Mort sipped a beer in his dented trailer, the floor littered with lottery tickets and shattered dreams. Something crawled across the table unnoticed.
Mason burst in then, tripping as usual on the top step. “Hi, Uncle Mort! You ready?”
Mort lifted a cigarette and sucked deeply before turning to his nephew. That kid — so dang perky and always going on about Jesus. If he wasn’t my sister’s boy …
“Yeah, yeah, kid. I’m ready.” He couldn’t remember why he’d agreed to take Mason fishing for the weekend.
“I already put my stuff in your truck,” he grabbed Mort’s gear from the small pile in the corner. “Is this all you got?”
Mort nodded, snuffing the butt and downing the beer. Why’d he have to smile so much?
Mason rushed outside as Mort peeled himself from the sofa. He shuffled to his door and grunted down the three steps that led to the rest of creation. A full minute later he reached the driver’s side of his pick-up. Mason stood there holding up a small card. “Can I drive?”
“What you got there?”
“My license! Got it yesterday.”
Mort didn’t feel like focusing and took his word for it.
“So … can I drive?”
“Sure, kid.” Might be nice to relax and catch a wink on the way to the lake. Mason seemed no fan of silence and his inquisitive nature coupled with pitted roads meant Mort barely closed his eyes at all.
Mason stole only periodic glances at his passenger during the drive, ensuring the integrity of his “10 and 2” grip on the steering wheel. “Uncle Mort, can I ask you something?”
Question number 3,012 … sure, go ahead. “What, boy?”
“Why didn’t you marry?”
Mort coughed a spell and laughed. “What?”
“I mean, don’t you ever get lonely?”
“Nope. The way I see it, women love two things: yackin’ and naggin’. Besides, the kind of women ‘round these parts aren’t worth looking at for more than a few hours.”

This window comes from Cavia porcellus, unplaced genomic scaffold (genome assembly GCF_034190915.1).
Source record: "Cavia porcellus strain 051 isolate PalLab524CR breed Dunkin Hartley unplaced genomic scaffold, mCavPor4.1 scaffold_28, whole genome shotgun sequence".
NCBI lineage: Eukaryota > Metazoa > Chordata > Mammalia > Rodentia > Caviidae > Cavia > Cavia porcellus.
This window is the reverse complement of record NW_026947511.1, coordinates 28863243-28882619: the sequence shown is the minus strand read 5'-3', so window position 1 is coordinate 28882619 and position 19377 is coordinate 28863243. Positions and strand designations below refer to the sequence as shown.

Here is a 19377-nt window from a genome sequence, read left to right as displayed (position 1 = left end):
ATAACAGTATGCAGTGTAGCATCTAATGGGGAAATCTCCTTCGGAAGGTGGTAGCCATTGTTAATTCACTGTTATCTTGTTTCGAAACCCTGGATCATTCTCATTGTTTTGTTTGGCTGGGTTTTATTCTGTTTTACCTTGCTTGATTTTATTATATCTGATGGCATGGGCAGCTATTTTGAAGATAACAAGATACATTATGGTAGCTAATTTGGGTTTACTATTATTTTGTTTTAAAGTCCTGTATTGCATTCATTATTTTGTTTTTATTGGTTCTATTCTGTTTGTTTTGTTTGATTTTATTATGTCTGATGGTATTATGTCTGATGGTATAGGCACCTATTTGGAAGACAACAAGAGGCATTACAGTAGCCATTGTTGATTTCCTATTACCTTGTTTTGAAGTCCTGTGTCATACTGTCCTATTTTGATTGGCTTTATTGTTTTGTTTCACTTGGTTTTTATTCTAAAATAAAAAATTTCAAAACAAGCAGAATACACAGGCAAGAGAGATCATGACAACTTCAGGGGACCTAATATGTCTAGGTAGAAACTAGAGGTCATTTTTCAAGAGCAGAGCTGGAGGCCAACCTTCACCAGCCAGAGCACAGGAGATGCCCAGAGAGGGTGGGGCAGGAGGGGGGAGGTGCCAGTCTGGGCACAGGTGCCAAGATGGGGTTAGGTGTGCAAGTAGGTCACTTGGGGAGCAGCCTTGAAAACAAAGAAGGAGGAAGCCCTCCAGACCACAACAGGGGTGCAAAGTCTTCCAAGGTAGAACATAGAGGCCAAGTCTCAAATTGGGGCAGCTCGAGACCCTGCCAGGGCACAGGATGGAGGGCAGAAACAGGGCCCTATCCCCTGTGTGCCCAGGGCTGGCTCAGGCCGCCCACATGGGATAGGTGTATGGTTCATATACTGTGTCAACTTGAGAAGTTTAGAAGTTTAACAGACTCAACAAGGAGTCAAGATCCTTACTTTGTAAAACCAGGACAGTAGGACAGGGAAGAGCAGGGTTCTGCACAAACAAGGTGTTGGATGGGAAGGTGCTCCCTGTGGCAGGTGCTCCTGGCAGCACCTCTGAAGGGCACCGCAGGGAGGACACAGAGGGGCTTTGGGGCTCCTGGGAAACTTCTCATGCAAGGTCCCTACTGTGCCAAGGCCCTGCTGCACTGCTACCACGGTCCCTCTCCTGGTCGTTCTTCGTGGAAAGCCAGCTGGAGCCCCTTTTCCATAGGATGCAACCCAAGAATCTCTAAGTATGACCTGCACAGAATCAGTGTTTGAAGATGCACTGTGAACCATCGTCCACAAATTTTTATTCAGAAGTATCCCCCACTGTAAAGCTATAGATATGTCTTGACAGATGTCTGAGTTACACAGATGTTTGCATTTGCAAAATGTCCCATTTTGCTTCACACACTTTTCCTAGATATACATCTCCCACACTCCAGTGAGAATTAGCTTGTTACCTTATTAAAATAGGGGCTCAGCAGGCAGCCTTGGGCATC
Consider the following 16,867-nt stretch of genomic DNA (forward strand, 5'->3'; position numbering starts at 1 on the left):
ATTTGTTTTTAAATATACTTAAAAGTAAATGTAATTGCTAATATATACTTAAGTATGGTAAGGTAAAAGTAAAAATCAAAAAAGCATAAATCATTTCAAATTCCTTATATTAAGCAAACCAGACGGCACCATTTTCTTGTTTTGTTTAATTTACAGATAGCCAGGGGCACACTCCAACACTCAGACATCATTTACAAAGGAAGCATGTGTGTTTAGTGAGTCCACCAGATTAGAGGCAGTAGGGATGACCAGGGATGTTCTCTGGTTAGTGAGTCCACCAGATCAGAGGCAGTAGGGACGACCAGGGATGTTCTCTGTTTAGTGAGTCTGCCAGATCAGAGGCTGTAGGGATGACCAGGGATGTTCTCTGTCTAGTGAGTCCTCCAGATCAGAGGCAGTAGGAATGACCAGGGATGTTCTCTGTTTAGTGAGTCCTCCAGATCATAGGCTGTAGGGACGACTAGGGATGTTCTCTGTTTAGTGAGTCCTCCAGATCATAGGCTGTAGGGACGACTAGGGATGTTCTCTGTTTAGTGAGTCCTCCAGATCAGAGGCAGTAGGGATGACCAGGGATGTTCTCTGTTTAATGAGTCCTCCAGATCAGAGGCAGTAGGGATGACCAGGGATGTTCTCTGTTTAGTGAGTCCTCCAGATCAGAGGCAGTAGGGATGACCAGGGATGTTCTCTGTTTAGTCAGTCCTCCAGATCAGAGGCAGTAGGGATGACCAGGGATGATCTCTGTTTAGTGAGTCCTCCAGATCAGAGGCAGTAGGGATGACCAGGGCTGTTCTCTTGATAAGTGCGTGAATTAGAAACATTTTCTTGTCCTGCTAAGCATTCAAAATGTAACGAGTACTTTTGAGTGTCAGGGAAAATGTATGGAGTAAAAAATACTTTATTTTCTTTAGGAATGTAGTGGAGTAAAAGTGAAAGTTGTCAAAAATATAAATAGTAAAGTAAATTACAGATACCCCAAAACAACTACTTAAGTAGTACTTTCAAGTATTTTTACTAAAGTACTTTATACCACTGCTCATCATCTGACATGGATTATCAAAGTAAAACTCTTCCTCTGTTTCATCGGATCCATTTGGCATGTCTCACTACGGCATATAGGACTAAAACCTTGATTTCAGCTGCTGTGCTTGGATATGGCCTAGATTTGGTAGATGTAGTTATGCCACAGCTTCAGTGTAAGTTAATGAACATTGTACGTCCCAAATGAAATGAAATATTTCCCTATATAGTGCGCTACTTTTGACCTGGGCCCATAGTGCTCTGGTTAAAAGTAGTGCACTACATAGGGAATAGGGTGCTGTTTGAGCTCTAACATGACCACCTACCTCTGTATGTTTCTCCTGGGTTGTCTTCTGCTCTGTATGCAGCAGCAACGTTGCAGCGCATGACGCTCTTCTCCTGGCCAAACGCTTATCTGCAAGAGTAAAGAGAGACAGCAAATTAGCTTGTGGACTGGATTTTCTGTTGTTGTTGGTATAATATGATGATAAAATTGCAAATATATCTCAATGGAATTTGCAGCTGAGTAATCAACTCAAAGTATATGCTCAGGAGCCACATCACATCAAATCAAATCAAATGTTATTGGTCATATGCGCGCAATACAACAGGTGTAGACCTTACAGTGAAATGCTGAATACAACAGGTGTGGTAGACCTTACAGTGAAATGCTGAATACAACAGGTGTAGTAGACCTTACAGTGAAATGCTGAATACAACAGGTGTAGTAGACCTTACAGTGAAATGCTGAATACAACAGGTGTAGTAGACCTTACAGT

“What about … family?”
“Family wasn’t my thing. That was Sheila’s dream.”
Mason stifled a cough and lowered his lids at the mention of his mother. For a brief moment, silence rode with them.
Mort fidgeted. “So, M-Mason. How’s your Pa holdin’ up?”
“Oh, he’s …” the light in his eyes flickered, “he’s alright.”
“Always liked your Pa.”
“Her suffering took a toll on him.” Mason sat taller and worked up a smile. “But, praise God, all that’s over. She’s in glory now with Jesus.”
Mort nodded quietly so as not to spark a religious discussion. He knew how those Christians loved to work that stuff into conversations. But Mason seemed content and the interrogation took off in other directions.
They reached Mort’s favorite fishing hole by lunchtime. Hidden by a maze of foreboding trees, a small peninsula jutted out onto the bluest water on earth. The ground dropped steeply just off shore, and they fished barefoot, dangling toes in the cool water. Plush grass carpeted their every step and the air hung heavy with peace and a purity that made Mort forget his headaches. Amidst such splendor, even he worked hard to deny the existence of God.
That evening, they built a fire and the smell of smoke and fish soon filled their camp. Mort figured this was as close to heaven as he’d ever get.
Mason, waiting for his fish to cool, coughed and reached into his pack to retrieve a pill. He downed it without a word, peeking sheepishly at his uncle. Mort knew that look. And he knew that sound. It was Sheila’s cough.
“You still playing baseball, boy?”
Mason blew on his food. “No. I … I kinda got a lot on my plate this year and I mean to focus more on my studies.”
Watching his nephew, Mort’s heart swelled unexpectedly. Flickering flames sent flashes across Mason’s face, illuminating a tranquility that seemed out of place. What does he have to smile about?
As the fire died down, the light around Mason seemed to intensify and Mort could not reclaim his gaze. Radiating from his nephew was something far more intoxicating than the beer by his side, and Mort had the overwhelming sense Mason knew something he didn’t.
“Hey, I got that chili cookoff in Sussex next weekend but, what you say, want to go fishing again the week after?”
Another silent prayer rose as Mason chewed his perfect fish. There was hope for his old uncle yet.
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